CIS corporates may have stable credit quality across Europe
Non- financial corporate issuers in the Commonwealth of Independent States (CIS) are more likely than those in other regions across Europe to maintain their current rating in the next 12-18 months, due to resilient domestic GDP growth boosted by high commodity prices, says Moody’s Investors Service in a Special Comment published today.
Most rated CIS companies have restored their financial stability in recent years as a result of high oil and commodity prices thereby enhancing their ability to weather macroeconomic weakness and market volatility in 2013, says Victoria Maisuradze, Associate Managing Director and Head of Moody’s Corporate Finance Group in Russia. Within the CIS corporate sector, the ratings of only five issuers out of a total of 71 rated by Moody’s in the region had a negative outlook or were on review for downgrade as at 30 September 2012. There were no defaults in the region over the past year and Moody’s does not expect a material increase in downgrades or negative rating actions, or a spike in defaults, in the next 12 months. All of the CIS corporates’ ratings are in the B-rating category or higher, which implies a low near-term default risk.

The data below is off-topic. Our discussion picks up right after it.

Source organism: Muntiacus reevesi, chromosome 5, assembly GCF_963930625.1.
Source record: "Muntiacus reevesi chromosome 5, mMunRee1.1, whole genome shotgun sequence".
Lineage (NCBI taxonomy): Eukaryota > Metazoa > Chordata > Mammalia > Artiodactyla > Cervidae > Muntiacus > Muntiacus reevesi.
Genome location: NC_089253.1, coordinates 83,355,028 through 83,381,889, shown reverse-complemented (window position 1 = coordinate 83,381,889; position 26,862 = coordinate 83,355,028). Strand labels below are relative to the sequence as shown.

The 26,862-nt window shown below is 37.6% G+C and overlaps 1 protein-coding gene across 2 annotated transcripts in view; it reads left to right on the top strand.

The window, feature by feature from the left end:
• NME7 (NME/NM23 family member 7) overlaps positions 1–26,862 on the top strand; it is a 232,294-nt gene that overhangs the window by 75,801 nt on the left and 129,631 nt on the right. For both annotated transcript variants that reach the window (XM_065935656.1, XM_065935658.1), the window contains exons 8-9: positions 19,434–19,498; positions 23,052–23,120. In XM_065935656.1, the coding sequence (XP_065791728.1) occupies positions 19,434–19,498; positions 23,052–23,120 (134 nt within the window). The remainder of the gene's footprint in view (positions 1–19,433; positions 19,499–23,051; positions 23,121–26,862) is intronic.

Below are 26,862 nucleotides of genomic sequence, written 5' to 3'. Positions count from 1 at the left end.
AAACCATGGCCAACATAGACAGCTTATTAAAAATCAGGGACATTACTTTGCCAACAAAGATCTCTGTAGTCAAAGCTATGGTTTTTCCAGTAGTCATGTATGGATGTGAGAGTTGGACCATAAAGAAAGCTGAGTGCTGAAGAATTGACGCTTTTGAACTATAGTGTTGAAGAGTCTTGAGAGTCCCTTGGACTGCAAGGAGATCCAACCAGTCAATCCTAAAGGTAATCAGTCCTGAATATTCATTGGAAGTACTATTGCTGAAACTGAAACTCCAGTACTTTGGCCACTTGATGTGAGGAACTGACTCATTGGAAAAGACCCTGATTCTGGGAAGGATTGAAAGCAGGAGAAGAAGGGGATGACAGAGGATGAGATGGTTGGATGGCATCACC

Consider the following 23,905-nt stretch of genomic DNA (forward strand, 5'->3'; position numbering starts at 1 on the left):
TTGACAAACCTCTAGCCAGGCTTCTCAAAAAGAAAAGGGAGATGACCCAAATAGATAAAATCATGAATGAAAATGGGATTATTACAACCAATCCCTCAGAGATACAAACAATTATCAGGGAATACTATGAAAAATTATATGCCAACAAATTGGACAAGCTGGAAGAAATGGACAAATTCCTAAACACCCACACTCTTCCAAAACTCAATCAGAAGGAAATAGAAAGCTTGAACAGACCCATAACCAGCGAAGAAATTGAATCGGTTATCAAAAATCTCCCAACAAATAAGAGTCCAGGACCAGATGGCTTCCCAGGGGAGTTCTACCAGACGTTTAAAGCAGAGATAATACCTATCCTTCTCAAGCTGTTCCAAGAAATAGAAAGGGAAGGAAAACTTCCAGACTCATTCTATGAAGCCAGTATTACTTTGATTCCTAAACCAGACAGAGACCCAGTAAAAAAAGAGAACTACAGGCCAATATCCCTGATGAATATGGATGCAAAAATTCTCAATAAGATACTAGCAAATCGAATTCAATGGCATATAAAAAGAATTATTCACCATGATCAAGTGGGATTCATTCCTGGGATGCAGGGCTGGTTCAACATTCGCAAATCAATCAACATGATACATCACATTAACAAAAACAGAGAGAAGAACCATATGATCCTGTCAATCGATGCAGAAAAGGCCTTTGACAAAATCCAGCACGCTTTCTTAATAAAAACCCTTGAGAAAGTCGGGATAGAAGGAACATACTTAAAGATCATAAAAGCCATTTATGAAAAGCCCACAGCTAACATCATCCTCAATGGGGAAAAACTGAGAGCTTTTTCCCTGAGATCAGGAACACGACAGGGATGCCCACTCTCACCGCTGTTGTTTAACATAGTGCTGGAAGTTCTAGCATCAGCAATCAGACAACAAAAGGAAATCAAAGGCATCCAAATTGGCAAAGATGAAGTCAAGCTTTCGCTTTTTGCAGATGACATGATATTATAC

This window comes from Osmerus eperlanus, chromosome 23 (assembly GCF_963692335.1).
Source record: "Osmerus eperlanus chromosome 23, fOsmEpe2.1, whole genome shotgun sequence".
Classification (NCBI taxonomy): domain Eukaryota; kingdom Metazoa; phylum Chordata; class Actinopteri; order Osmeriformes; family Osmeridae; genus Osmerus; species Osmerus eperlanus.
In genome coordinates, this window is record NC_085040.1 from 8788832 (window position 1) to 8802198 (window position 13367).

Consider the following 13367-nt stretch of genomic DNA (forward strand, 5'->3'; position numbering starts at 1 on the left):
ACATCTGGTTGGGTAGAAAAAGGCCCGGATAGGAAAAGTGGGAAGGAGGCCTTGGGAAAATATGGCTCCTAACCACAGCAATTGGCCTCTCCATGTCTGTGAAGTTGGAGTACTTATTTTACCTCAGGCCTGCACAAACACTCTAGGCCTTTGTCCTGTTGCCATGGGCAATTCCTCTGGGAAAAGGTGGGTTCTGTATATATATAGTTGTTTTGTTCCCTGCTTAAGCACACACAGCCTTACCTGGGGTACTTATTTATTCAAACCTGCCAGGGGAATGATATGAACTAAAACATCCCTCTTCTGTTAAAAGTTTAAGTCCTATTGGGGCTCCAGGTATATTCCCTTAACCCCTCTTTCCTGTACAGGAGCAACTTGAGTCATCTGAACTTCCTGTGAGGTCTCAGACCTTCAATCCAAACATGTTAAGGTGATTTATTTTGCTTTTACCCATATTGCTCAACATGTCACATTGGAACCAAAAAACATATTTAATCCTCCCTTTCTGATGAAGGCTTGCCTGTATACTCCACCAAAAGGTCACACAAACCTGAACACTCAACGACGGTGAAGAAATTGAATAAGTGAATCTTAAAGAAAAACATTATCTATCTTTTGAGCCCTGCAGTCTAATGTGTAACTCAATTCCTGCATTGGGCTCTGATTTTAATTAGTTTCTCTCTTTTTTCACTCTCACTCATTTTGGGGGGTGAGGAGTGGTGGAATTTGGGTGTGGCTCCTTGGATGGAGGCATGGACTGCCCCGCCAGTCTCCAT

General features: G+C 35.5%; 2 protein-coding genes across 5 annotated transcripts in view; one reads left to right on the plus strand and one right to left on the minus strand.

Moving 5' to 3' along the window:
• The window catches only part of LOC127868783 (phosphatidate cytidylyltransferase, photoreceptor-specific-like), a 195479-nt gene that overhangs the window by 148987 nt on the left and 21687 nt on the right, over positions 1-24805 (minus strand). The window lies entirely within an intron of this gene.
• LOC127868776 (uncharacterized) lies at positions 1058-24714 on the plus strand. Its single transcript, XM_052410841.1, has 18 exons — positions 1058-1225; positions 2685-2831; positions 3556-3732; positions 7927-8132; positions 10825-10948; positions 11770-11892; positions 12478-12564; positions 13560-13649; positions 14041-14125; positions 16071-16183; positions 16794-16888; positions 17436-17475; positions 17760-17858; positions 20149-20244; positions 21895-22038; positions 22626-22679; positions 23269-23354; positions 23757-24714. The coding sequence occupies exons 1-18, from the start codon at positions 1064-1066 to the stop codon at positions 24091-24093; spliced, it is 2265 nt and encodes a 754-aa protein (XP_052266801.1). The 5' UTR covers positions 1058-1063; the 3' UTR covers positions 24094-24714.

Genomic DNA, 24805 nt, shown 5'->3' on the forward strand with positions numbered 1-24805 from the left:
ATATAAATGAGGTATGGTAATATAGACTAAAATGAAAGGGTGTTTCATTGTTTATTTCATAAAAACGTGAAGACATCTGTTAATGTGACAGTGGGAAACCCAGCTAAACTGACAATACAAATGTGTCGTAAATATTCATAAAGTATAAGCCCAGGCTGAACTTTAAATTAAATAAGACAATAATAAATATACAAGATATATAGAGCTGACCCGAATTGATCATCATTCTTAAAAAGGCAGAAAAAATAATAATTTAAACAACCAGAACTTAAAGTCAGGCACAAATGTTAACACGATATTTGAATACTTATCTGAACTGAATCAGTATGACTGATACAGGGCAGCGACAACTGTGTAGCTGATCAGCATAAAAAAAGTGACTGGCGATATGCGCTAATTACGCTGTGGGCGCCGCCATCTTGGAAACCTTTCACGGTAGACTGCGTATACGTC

Moody’s expects that a further slowdown in global economic growth would most adversely affect companies in the mining, steel and petrochemicals industries. However, such a scenario, if it were to happen, would not necessarily result in negative rating actions as these issuers have reasonably strong credit metrics relative to their rating categories.